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I'm in a situation very similar to the person in this post. I'm trying to write a script that populates values in the database.yaml file. Problem is...I totally don't understand what's going on in that regex that was posted as the solution.

What I want to do is pass in variables for the password.

If I have a database yml file that looks like this:

development:
  database: sample_development
  password:
  # etc...

test:
  database: sample_test
  password:
  # etc...

then how do create a regex that finds ' password: ' so I can replace it with ' password: $new_password' ?

For the part of the script that sets the development password, then I'm guessing the regex would begin

/^development:

But I'm at a loss from how to grab the next line down, ' password: '.

Any idea how I could do this?

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I would just use YAML library to read/write yaml files:

require 'yaml'
database_config = YAML.load(File.open("<some path>/config/database.yml"))

Then modify some values and write it back to fs:

database_config['some_key'] = "some_value"
File.open("<some path>/config/database.yml", "w") {|f| f.write(database_config.to_yaml) }

You can create a ruby script that will accept params to set passwords, host names etc. In addition to this, you can just use ruby inside of your YAML file to make it dynamic, yaml itself can read config files or environment variables and use them to set passwords, host names etc.

host: <%= SERVER_CONFIG["dev_host"] %>
share|improve this answer
    
Nice shot, KISS ! en.wikipedia.org/wiki/KISS_principle Seems the proper way. – Gilles Quenot Oct 7 '12 at 21:12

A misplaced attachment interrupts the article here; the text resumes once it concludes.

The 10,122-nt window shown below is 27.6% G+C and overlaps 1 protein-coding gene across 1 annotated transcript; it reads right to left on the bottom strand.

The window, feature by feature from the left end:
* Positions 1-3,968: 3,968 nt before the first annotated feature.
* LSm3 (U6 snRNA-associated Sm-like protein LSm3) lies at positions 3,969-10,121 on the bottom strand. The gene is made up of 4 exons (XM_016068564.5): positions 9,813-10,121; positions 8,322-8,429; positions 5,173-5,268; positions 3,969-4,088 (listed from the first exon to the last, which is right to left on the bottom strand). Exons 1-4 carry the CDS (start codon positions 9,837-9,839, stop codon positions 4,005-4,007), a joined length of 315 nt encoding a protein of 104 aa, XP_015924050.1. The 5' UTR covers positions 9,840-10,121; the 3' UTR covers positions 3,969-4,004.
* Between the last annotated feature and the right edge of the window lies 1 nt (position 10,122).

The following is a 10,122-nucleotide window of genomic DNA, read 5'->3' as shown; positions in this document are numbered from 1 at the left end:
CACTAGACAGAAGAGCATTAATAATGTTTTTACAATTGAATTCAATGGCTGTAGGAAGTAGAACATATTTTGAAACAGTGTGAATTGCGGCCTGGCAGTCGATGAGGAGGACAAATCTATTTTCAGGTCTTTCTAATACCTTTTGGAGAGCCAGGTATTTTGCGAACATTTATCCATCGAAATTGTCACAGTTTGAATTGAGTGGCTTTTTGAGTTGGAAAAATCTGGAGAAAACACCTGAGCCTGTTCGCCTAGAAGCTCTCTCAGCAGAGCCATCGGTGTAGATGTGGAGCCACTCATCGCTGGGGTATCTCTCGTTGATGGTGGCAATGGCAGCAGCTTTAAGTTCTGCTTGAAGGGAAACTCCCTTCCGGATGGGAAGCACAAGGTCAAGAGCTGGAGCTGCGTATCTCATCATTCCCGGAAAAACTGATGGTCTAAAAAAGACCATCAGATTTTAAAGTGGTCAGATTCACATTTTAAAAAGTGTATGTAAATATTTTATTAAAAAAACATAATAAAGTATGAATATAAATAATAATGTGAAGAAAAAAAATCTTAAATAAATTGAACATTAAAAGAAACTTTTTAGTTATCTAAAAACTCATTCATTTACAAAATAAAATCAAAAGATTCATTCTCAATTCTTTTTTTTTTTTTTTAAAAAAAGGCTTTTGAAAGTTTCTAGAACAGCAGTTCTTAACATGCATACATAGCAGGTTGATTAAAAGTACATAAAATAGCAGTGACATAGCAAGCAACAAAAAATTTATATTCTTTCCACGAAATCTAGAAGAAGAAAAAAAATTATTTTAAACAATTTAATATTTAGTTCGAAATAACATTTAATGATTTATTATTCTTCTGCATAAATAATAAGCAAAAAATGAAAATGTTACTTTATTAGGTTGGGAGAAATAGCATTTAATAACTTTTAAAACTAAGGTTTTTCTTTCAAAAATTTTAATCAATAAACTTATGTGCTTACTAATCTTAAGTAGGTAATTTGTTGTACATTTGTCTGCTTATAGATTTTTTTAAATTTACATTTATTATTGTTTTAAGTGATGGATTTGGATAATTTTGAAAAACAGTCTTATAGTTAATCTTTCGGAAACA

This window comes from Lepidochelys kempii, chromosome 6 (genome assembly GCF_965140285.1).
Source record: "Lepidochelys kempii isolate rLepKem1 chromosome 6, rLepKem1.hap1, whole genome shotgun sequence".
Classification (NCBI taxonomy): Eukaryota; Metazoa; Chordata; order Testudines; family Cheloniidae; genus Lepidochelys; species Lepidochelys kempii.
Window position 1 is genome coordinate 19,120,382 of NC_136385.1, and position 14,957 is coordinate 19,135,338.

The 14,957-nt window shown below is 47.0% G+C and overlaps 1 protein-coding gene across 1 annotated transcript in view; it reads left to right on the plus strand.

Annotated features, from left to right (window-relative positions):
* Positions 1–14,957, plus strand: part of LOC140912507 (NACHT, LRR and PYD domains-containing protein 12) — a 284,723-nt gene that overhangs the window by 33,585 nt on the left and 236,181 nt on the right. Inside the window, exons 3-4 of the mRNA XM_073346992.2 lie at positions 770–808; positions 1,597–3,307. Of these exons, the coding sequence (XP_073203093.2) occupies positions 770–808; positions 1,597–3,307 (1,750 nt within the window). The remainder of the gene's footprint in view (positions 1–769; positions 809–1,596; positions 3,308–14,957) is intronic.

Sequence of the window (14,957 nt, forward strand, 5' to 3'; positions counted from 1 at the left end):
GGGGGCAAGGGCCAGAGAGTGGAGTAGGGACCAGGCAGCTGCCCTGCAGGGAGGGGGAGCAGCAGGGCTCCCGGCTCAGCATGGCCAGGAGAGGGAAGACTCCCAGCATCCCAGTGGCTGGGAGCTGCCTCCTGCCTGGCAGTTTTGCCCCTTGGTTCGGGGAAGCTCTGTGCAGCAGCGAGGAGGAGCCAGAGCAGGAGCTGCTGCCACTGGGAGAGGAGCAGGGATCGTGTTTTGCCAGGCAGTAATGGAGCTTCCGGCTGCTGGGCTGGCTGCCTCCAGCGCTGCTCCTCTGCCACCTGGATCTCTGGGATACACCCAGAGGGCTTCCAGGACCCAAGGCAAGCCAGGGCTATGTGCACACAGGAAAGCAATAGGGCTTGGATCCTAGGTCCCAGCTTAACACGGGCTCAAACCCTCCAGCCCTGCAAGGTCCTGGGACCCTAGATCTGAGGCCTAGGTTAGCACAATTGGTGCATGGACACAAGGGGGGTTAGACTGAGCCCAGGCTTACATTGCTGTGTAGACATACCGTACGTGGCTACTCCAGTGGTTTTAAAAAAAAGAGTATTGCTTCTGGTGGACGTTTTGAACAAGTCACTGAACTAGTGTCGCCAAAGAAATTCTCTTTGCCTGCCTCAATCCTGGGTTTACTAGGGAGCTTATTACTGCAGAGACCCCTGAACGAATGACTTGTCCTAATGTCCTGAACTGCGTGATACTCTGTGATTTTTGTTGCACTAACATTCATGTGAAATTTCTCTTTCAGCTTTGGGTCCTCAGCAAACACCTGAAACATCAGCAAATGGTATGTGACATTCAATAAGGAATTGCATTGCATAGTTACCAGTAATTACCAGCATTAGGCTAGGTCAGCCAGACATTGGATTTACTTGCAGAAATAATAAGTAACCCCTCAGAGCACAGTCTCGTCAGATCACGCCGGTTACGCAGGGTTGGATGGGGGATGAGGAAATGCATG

You could use a sed script:

#!/bin/sed -f

: restart
/^development/ {
    : loop
    s/\(password:\).*/\1 new_password/
    t stop
    n
    /^[ \t]/ b loop
    i\  password: new_password
    b restart
} 
: stop

Here we have a sed script that will start the main block of commands when it finds a line that starts with "development". Before I explain what the commands do, I think it is a good idea to explain the labels. Labels are defined with the : command, and they give name to certain locations in the script. We define 3 labels.

  1. restart is used to go back to the start of the script.
  2. loop is used to iterate through the lines inside a development block.
  3. stop is used when we have performed the change to the password, and we go to the end of the script, which actually allows the script to restart on the next input line.

Inside the main block, we first try to apply the password change using an s substitute command. If it works, the t test command that follows performs a jump to the end of the script, allowing the execution to continue in case another development block is found.

If the substitute command doesn't succeed, the t command does nothing, and we continue with the n next command. This commands loads the next input line into the patter space (ie. sed's working buffer). We then check to see if it starts with a space or a tab, and if it does we jump to the "loop" label, allowing us to see if this new line is a line that contains the password field.

If it doesn't start with a white space character, we've reached the end of the block. The i insert command is optional, but with it we can add the password line at the end of the block when it isn't found.

Finally, since we reached the end of the block, we must restart execution. We could just let execution read the end of the script, but since we've loaded a new line that doesn't start with a white space character, we must manually jump to the start to prevent sed from loading another line before restarting.

You can then run this script (suppose it's called chg_passwd.sed) with:

./chg_passwd.sed database.yml

Hope this helps =)

share|improve this answer
    
Very cool. I've only seed sed scripts that specify the file name. How would I specify the filename in your example? – Ben Downey Oct 7 '12 at 21:05
1  
Hi, I edited the script to fix the -f flag (which tells sed to execute the commands in the file), and added a command to insert the password line if it isn't found. I then added an explanation of the commands. Hopefully it's a little clearer =) – Janito Vaqueiro Ferreira Filho Oct 7 '12 at 22:21

This might work for you:

database=foo newpassword=bar
sed '/^'"${database}"'/,/^\s*$/s/password:/&'"${newpassword}"'/' file
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